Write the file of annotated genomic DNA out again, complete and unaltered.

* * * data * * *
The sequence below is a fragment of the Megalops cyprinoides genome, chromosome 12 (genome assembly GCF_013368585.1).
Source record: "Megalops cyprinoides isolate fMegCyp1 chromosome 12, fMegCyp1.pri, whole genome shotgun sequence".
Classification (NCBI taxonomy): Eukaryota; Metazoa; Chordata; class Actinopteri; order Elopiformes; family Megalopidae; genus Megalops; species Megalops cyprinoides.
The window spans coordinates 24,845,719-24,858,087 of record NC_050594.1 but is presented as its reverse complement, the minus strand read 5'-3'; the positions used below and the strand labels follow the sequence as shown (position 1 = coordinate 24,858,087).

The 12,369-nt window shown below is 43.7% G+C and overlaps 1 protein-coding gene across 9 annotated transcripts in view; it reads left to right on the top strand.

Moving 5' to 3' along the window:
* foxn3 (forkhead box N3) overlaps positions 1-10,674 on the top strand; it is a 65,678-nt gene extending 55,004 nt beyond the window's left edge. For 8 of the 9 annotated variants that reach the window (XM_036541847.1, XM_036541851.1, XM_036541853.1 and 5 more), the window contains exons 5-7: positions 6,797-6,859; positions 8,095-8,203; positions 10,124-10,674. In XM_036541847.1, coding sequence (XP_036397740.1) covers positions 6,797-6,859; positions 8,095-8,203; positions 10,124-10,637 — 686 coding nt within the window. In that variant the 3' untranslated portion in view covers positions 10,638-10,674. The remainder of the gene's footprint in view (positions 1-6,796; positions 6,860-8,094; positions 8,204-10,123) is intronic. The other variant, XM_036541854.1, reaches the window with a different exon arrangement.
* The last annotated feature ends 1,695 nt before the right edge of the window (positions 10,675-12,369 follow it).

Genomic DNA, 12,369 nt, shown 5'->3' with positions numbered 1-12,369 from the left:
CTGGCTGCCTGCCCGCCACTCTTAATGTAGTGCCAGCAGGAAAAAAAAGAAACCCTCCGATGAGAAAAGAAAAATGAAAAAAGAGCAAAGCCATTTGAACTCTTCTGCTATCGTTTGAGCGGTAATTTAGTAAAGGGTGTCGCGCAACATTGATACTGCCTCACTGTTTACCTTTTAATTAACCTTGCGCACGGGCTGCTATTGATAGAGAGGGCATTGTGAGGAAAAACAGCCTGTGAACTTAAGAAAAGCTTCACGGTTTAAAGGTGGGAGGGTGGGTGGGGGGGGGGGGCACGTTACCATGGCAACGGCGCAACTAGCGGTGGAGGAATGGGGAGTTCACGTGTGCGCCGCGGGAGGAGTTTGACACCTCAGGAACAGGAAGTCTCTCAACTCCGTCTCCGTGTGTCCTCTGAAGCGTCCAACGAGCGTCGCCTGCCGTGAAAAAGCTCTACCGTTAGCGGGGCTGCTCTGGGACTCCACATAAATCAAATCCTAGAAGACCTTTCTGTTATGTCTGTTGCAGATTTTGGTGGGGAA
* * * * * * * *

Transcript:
The sequence below is a fragment of the Megalops cyprinoides genome, chromosome 12 (genome assembly GCF_013368585.1).
Source record: "Megalops cyprinoides isolate fMegCyp1 chromosome 12, fMegCyp1.pri, whole genome shotgun sequence".
Classification (NCBI taxonomy): Eukaryota; Metazoa; Chordata; class Actinopteri; order Elopiformes; family Megalopidae; genus Megalops; species Megalops cyprinoides.
The window spans coordinates 24,845,719-24,858,087 of record NC_050594.1 but is presented as its reverse complement, the minus strand read 5'-3'; the positions used below and the strand labels follow the sequence as shown (position 1 = coordinate 24,858,087).

The 12,369-nt window shown below is 43.7% G+C and overlaps 1 protein-coding gene across 9 annotated transcripts in view; it reads left to right on the top strand.

Moving 5' to 3' along the window:
* foxn3 (forkhead box N3) overlaps positions 1-10,674 on the top strand; it is a 65,678-nt gene extending 55,004 nt beyond the window's left edge. For 8 of the 9 annotated variants that reach the window (XM_036541847.1, XM_036541851.1, XM_036541853.1 and 5 more), the window contains exons 5-7: positions 6,797-6,859; positions 8,095-8,203; positions 10,124-10,674. In XM_036541847.1, coding sequence (XP_036397740.1) covers positions 6,797-6,859; positions 8,095-8,203; positions 10,124-10,637 — 686 coding nt within the window. In that variant the 3' untranslated portion in view covers positions 10,638-10,674. The remainder of the gene's footprint in view (positions 1-6,796; positions 6,860-8,094; positions 8,204-10,123) is intronic. The other variant, XM_036541854.1, reaches the window with a different exon arrangement.
* The last annotated feature ends 1,695 nt before the right edge of the window (positions 10,675-12,369 follow it).

Genomic DNA, 12,369 nt, shown 5'->3' with positions numbered 1-12,369 from the left:
CTGGCTGCCTGCCCGCCACTCTTAATGTAGTGCCAGCAGGAAAAAAAAGAAACCCTCCGATGAGAAAAGAAAAATGAAAAAAGAGCAAAGCCATTTGAACTCTTCTGCTATCGTTTGAGCGGTAATTTAGTAAAGGGTGTCGCGCAACATTGATACTGCCTCACTGTTTACCTTTTAATTAACCTTGCGCACGGGCTGCTATTGATAGAGAGGGCATTGTGAGGAAAAACAGCCTGTGAACTTAAGAAAAGCTTCACGGTTTAAAGGTGGGAGGGTGGGTGGGGGGGGGGGGCACGTTACCATGGCAACGGCGCAACTAGCGGTGGAGGAATGGGGAGTTCACGTGTGCGCCGCGGGAGGAGTTTGACACCTCAGGAACAGGAAGTCTCTCAACTCCGTCTCCGTGTGTCCTCTGAAGCGTCCAACGAGCGTCGCCTGCCGTGAAAAAGCTCTACCGTTAGCGGGGCTGCTCTGGGACTCCACATAAATCAAATCCTAGAAGACCTTTCTGTTATGTCTGTTGCAGATTTTGGTGGGGAA